SMITH: I thought his speech was great. I thought Patricia Arquette, I thought was beautiful as well. I thought that Eddie Redmayne's speech was very cute. I loved Alejandro's. I just thought they all did really, really well.

LEMON: It is very surprising -- I'm going to go to my guests tonight. Joanna, we thought it was a bit of an upset, right? Did you think it was an upset when Birdman becuase everybody thought it was going to be Boyhood, correct?

JOANNA COLES, COSMOPOLITAN'S EDITOR-IN-CHIEF: Yeah. And it's been up until right the final moments, actually a fairly predictable year this year. Pretty much everybody called it. I think everyone thought Boyhood was still going to get it. And then Alejandro leapt in at the moment. So we have an exciting moment of drama.

Can I say one thing? I do think possibly the most moving speech was Graham Moore. When he got up there and said -- the guy who wrote The Imitation Game -- when he got up and said he thought of committing suicide. And this was for all kids at home who felt different and weird, hang on there because your moment will come. I felt a collective sob across America. I think that will go down as one of the best Oscar speeches. Short, to the point, but moving.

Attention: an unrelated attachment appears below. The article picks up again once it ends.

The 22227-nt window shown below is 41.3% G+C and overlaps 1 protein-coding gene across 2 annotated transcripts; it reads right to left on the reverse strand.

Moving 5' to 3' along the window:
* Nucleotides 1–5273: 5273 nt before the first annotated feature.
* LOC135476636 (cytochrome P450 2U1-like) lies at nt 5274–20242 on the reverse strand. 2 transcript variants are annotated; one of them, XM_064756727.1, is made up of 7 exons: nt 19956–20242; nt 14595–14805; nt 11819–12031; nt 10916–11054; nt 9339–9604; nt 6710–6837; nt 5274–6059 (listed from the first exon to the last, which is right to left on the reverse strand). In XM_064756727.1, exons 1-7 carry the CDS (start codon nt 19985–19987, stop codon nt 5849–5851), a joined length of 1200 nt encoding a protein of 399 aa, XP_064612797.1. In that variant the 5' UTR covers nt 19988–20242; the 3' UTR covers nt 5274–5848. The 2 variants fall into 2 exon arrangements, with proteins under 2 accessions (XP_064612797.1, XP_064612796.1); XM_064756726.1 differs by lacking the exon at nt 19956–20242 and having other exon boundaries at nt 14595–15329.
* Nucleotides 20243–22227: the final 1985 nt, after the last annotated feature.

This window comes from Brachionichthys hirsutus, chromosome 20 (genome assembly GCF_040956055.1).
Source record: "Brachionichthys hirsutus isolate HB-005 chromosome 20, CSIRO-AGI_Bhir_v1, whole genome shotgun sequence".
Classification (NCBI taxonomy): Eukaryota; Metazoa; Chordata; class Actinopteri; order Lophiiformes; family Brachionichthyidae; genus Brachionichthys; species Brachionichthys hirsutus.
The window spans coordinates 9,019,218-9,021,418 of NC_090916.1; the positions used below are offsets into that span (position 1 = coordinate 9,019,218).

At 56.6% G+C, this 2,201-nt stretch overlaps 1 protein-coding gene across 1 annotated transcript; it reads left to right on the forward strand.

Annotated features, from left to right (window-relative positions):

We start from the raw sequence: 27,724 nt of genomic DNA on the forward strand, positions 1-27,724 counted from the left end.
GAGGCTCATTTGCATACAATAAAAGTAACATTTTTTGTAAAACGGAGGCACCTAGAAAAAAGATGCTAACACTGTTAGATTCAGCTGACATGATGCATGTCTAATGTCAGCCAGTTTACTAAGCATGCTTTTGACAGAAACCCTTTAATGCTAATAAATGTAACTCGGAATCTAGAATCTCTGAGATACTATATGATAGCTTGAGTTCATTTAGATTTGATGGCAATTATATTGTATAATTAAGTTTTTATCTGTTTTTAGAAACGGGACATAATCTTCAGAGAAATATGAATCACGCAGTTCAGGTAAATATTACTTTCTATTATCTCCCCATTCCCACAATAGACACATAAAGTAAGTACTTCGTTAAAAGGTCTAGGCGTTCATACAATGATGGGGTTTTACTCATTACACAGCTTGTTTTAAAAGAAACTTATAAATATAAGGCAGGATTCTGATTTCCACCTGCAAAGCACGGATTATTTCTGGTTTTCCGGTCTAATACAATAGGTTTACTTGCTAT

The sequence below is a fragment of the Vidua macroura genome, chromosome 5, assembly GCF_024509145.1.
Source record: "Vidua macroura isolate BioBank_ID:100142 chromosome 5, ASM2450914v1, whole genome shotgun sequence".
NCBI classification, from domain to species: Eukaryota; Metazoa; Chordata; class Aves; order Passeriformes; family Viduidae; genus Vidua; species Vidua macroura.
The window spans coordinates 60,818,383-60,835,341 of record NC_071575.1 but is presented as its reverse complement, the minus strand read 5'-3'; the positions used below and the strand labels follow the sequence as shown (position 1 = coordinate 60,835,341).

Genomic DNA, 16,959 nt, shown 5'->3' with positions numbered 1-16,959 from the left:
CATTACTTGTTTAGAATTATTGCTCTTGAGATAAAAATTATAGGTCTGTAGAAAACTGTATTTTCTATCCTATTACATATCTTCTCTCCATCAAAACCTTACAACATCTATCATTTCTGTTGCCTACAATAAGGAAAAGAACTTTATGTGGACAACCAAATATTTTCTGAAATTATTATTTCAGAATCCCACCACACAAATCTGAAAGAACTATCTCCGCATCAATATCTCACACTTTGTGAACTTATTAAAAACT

LEMON: There were a lot of tears tonight when we saw the performance of Selma. We saw David Oyelowo crying. I think Chris Pine was crying.

RINNA: So much emotion tonight.

LEMON: And Lisa, you said to me you thought Birdman -- you turned to me and said upset, upset, because I kept saying I thought it was going to be The Theory of Everything. I wanted it to be The Theory of Everything.

RINNA: They're all great films. But I think we all thought it would be Boyhood, really, because that's the kind of movie the Academy loves.

COLES: Or if it was an upset, we thought it might be American Sniper. SZISH: My vote from the beginning was Birdman. That is what I